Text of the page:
finding user in AD

Posted on 2010-08-19
Last Modified: 2012-05-10
the AD has many directories and sub directories with literally 1000s of name.

if i know the account name of the user,is there a command to find out quickly which folder/directory that user is located under?

Question by:anushahanna
LVL 142

Accepted Solution

Guy Hengel [angelIII / a3] earned 63 total points
ID: 33475662
LVL 24

Assisted Solution

by:Mike Thomas
Mike Thomas earned 125 total points
ID: 33475663
yes right click the domain level in AD users and Computers and select find, then type the user name or part of it etc
LVL 24

Assisted Solution

by:Mike Thomas
Mike Thomas earned 125 total points
ID: 33475671
Oh and if you enable the advanced view rom the menu it will give you the "Object" tab, so you can find which OU the object is in.

Comprehensive Backup Solutions for Microsoft

Acronis protects the complete Microsoft technology stack: Windows Server, Windows PC, laptop and Surface data; Microsoft business applications; Microsoft Hyper-V; Azure VMs; Microsoft Windows Server 2016; Microsoft Exchange 2016 and SQL Server 2016.

LVL 39

Assisted Solution

by:Krzysztof Pytko
Krzysztof Pytko earned 63 total points
ID: 33475764
type in command line

dsquery user -name "<username>"

or if you have his/her login

dsquery user -samid <login>

it will return distinguished name

cn=user name
ou= in which ou this account is located
dc= domain hwre this user resides
LVL 57

Assisted Solution

by:Mike Kline
Mike Kline earned 125 total points
ID: 33475995
Another really cool tool is adfind by Joe Richards

he has a great shortcut for users

adfind -sc u: dn

want a computer

adfind -sc c:

a get the idea

adfind -sc g:



Assisted Solution

LTCexpert earned 62 total points
ID: 33476544
Right Click the domain and the "find" the user. The click choose colums from view menu and choose published at. this will show you the OU your user is in.

Assisted Solution

Gavincr001 earned 62 total points
ID: 33476839
On AD users and computers switch on view, Advanced
Then search for your user using find, once you see the name you can right click and choose name mappings then you'll see the OU path.
LVL 57

Assisted Solution

by:Mike Kline
Mike Kline earned 125 total points
ID: 33476884
If you want to do it via the GUI you can also make things easier by adding columns.  See this blog entry from Mark
So you’ve found the objects in your Active Directory, but where exactly are they?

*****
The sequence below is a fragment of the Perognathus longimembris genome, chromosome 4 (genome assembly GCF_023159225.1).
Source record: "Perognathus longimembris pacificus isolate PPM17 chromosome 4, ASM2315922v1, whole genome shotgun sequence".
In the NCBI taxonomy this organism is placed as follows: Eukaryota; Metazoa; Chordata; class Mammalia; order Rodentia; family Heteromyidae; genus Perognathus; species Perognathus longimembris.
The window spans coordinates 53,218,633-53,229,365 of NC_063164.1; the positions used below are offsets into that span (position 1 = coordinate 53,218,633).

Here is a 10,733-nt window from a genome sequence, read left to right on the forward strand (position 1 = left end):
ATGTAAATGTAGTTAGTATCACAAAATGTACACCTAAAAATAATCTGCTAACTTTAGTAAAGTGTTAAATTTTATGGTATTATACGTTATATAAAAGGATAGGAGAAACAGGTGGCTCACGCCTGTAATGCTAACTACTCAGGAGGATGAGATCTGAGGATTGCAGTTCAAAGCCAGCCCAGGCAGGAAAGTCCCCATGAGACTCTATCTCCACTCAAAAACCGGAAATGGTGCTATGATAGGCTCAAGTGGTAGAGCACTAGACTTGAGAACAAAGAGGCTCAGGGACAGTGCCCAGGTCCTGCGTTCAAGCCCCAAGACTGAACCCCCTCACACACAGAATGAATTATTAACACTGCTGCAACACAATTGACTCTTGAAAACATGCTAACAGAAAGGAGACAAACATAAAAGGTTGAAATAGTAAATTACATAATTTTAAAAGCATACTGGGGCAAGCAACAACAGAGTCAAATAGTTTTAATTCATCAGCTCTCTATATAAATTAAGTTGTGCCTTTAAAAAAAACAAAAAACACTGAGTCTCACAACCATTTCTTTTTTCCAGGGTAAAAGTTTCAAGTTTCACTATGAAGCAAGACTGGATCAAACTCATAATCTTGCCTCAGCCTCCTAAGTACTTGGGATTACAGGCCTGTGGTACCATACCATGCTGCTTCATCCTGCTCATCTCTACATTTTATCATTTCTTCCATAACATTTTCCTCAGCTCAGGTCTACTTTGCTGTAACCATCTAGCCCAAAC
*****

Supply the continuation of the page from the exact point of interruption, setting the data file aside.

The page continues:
...command line will impress your coworkers though :)

Author Comment

ID: 33477134
very helpful. thanks.

Featured Post

Best Practices: Disaster Recovery Testing

Besides backup, any IT division should have a disaster recovery plan. You will find a few tips below relating to the development of such a plan and to what issues one should pay special attention in the course of backup planning.

Question has a verified solution.

If you are experiencing a similar issue, please ask a related question

Find out how to use Active Directory data for email signature management in Microsoft Exchange and Office 365.
In this article, I am going to show you how to simulate a multi-site Lab environment on a single Hyper-V host. I use this method successfully in my own lab to simulate three fully routed global AD Sites on a Windows 10 Hyper-V host.
This tutorial will walk an individual through the process of transferring the five major, necessary Active Directory Roles, commonly referred to as the FSMO roles to another domain controller. Log onto the new domain controller with a user account t…
This Micro Tutorial hows how you can integrate  Mac OSX to a Windows Active Directory Domain. Apple has made it easy to allow users to bind their macs to a windows domain with relative ease. The following video show how to bind OSX Mavericks to …

813 members asked questions and received personalized solutions in the past 7 days.

Join the community of 500,000 technology professionals and ask your questions.

Join & Ask a Question

Need Help in Real-Time?

Connect with top rated Experts

14 Experts available now in Live!

Get 1:1 Help Now